Zero instruction set computer
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Zero instruction set computers should not be confused with analogue computers. Analogue computers do not have the ability to carry out instructions.
The ZISC architecture alleviates the memory bottleneck by blending the pattern memory with the pattern learning and recognition logic.
The main innovation was finding a way to solve the "winner takes all problem" and allows a constant learning/recognition time, regardless of the number of processing elements (e.g. neurons) connected in parallel.
The first ZISC35 with 36 neurons was released in 1993 and the ZISC78 in 2000, both by IBM, which discontinued their manufacturing in 2001.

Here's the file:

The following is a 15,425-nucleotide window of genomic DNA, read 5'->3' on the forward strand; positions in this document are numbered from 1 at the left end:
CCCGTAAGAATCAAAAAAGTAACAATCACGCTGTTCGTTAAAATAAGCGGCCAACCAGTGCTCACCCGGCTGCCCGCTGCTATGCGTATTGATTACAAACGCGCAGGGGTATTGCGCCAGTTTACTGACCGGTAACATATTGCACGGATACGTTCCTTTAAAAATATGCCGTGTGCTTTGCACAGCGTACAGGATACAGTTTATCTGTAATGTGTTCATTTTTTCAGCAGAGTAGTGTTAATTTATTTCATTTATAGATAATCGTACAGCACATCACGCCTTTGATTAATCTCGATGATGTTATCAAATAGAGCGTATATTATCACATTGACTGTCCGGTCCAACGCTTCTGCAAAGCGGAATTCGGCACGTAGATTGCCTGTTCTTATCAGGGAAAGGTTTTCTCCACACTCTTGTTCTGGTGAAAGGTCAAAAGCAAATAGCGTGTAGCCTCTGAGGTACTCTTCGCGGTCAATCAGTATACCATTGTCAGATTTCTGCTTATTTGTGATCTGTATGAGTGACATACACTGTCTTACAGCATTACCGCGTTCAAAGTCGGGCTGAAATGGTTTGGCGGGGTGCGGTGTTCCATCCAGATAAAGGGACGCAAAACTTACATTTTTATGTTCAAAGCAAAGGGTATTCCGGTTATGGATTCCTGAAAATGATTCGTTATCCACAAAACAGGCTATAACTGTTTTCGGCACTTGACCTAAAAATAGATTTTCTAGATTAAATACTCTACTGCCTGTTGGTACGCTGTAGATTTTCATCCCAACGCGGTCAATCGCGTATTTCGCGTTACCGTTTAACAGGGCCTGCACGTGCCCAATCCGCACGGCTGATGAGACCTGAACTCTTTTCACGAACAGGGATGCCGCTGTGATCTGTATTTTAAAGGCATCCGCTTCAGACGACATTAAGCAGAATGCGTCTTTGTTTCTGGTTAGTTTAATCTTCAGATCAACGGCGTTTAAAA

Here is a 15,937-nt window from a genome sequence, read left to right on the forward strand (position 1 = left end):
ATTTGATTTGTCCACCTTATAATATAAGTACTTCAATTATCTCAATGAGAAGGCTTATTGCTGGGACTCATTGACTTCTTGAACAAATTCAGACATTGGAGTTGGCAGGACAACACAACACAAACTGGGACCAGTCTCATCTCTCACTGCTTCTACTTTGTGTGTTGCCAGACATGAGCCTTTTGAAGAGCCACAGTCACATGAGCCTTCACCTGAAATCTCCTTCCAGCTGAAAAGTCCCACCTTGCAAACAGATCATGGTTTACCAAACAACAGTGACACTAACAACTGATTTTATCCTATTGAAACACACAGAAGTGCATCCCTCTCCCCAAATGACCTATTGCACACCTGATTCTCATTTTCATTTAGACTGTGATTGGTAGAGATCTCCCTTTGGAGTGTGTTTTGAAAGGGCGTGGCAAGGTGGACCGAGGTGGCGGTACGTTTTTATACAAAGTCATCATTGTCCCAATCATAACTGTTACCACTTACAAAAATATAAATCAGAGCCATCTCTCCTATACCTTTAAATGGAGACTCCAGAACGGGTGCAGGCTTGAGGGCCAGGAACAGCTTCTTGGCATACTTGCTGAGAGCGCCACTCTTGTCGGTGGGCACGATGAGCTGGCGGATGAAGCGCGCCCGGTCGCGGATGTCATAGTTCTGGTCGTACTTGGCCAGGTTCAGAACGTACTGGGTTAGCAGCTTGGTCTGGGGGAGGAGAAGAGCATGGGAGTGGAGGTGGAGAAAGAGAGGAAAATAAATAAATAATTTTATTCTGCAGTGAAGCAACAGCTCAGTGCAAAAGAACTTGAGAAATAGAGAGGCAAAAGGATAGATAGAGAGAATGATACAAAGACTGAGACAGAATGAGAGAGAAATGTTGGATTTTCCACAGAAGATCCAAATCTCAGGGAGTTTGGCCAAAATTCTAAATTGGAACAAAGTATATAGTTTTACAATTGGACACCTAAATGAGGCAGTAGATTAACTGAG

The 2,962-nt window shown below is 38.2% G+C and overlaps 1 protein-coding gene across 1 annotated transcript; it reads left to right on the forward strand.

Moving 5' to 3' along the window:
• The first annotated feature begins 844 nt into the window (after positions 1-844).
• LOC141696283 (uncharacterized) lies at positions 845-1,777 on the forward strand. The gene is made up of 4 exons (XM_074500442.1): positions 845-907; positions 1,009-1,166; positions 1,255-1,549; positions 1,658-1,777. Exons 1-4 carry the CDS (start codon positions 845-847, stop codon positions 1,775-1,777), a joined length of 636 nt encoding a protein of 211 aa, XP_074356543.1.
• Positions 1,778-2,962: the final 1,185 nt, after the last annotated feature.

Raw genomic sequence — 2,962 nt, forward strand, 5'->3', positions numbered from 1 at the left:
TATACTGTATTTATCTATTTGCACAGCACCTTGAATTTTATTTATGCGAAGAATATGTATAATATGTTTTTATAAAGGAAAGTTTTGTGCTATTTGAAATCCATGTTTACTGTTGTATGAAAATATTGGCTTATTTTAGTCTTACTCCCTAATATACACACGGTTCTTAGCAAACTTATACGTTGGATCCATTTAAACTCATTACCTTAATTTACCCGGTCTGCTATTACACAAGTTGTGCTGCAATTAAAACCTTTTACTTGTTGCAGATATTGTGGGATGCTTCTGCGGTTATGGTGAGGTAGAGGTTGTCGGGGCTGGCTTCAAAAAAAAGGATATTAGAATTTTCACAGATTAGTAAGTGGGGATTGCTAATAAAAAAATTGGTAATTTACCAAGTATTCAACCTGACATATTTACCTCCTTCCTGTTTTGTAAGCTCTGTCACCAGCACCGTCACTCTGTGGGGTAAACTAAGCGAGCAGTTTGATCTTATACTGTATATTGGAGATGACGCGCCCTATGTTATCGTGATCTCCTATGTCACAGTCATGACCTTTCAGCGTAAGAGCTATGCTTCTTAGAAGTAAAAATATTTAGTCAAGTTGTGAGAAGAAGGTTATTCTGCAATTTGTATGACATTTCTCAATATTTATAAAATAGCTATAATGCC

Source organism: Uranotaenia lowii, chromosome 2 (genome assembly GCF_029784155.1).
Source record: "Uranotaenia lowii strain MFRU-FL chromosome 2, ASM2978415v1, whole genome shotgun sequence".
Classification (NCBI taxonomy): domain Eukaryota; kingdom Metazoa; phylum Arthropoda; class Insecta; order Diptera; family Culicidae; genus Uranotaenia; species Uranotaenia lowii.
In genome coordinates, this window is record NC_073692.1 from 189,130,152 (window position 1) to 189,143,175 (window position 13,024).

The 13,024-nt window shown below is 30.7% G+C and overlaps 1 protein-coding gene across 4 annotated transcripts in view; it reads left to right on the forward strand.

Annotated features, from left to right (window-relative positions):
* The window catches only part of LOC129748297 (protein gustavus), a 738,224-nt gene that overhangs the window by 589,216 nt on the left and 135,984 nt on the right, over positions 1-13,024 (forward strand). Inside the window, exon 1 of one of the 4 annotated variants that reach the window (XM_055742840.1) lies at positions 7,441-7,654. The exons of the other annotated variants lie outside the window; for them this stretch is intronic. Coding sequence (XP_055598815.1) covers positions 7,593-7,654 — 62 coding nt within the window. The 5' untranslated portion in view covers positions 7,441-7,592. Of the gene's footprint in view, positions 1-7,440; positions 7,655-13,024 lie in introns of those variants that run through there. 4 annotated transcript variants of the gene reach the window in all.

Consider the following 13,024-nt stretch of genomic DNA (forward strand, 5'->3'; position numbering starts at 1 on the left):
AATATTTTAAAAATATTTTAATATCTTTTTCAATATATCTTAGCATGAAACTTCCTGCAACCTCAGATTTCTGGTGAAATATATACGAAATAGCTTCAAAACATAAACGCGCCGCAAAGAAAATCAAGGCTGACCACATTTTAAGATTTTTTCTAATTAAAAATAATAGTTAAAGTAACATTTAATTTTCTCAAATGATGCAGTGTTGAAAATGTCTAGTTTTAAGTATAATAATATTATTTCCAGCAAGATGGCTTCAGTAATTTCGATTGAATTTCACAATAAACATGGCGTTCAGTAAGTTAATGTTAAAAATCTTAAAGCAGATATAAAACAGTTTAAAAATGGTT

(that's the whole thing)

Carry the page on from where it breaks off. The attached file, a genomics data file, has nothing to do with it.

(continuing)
In August 2007, the CM1K (CogniMem 1,024 neurons) was introduced by CogniMem Ltd. CM1K was designed by Anne Menendez and Guy Paillet.
- "CogniMem Technologies Inc. Technology Background". Retrieved 2012-03-08.
- US Patent for ZISC hardware, issued to IBM/G.Paillet on April 15, 1997
- Image Processing Using RBF like Neural Networks: A ZISC-036 Based Fully Parallel Implementation Solving Real World and Real Complexity Industrial Problems by K. Madani, G. de Trémiolles, and P. Tannhof
- From CISC to RISC to ZISC by S. Liebman on lsmarketing.com
- Neural Networks on Silicon at aboutAI.net
- Zero instruction set computer at DMOZ
- NeuroMem CM1K chip, successor of the ZISC, designed by G.Paillet/General Vision
- CogniMem Technologies Inc. Massively Parallel Hardware Acceleration for Pattern Recognition